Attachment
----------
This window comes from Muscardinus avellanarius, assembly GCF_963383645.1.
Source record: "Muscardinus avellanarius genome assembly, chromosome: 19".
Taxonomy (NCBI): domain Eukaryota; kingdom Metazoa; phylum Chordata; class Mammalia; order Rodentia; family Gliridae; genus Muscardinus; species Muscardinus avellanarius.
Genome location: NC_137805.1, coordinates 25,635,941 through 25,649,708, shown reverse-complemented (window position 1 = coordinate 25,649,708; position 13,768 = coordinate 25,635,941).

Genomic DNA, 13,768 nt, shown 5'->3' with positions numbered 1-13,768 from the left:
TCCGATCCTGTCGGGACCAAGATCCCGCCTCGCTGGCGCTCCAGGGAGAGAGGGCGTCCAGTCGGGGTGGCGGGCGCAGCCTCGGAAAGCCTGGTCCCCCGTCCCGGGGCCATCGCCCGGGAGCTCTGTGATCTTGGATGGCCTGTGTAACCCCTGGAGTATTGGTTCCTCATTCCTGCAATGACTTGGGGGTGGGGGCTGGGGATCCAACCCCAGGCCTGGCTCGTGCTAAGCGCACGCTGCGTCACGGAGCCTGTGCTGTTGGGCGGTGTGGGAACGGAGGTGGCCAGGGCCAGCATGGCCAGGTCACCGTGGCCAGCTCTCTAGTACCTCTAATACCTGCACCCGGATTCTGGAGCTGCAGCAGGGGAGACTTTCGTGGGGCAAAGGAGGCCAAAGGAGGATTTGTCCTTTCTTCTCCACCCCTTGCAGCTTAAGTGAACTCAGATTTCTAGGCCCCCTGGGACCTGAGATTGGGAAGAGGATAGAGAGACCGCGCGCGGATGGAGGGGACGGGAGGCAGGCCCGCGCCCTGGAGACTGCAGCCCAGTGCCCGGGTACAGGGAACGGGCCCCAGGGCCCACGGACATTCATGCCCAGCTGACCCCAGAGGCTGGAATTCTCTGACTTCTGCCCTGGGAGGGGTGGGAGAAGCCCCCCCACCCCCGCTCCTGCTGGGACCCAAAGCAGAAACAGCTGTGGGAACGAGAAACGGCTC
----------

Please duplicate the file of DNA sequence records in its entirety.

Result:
This window comes from Muscardinus avellanarius, assembly GCF_963383645.1.
Source record: "Muscardinus avellanarius genome assembly, chromosome: 19".
Taxonomy (NCBI): domain Eukaryota; kingdom Metazoa; phylum Chordata; class Mammalia; order Rodentia; family Gliridae; genus Muscardinus; species Muscardinus avellanarius.
Genome location: NC_137805.1, coordinates 25,635,941 through 25,649,708, shown reverse-complemented (window position 1 = coordinate 25,649,708; position 13,768 = coordinate 25,635,941).

Genomic DNA, 13,768 nt, shown 5'->3' with positions numbered 1-13,768 from the left:
TCCGATCCTGTCGGGACCAAGATCCCGCCTCGCTGGCGCTCCAGGGAGAGAGGGCGTCCAGTCGGGGTGGCGGGCGCAGCCTCGGAAAGCCTGGTCCCCCGTCCCGGGGCCATCGCCCGGGAGCTCTGTGATCTTGGATGGCCTGTGTAACCCCTGGAGTATTGGTTCCTCATTCCTGCAATGACTTGGGGGTGGGGGCTGGGGATCCAACCCCAGGCCTGGCTCGTGCTAAGCGCACGCTGCGTCACGGAGCCTGTGCTGTTGGGCGGTGTGGGAACGGAGGTGGCCAGGGCCAGCATGGCCAGGTCACCGTGGCCAGCTCTCTAGTACCTCTAATACCTGCACCCGGATTCTGGAGCTGCAGCAGGGGAGACTTTCGTGGGGCAAAGGAGGCCAAAGGAGGATTTGTCCTTTCTTCTCCACCCCTTGCAGCTTAAGTGAACTCAGATTTCTAGGCCCCCTGGGACCTGAGATTGGGAAGAGGATAGAGAGACCGCGCGCGGATGGAGGGGACGGGAGGCAGGCCCGCGCCCTGGAGACTGCAGCCCAGTGCCCGGGTACAGGGAACGGGCCCCAGGGCCCACGGACATTCATGCCCAGCTGACCCCAGAGGCTGGAATTCTCTGACTTCTGCCCTGGGAGGGGTGGGAGAAGCCCCCCCACCCCCGCTCCTGCTGGGACCCAAAGCAGAAACAGCTGTGGGAACGAGAAACGGCTC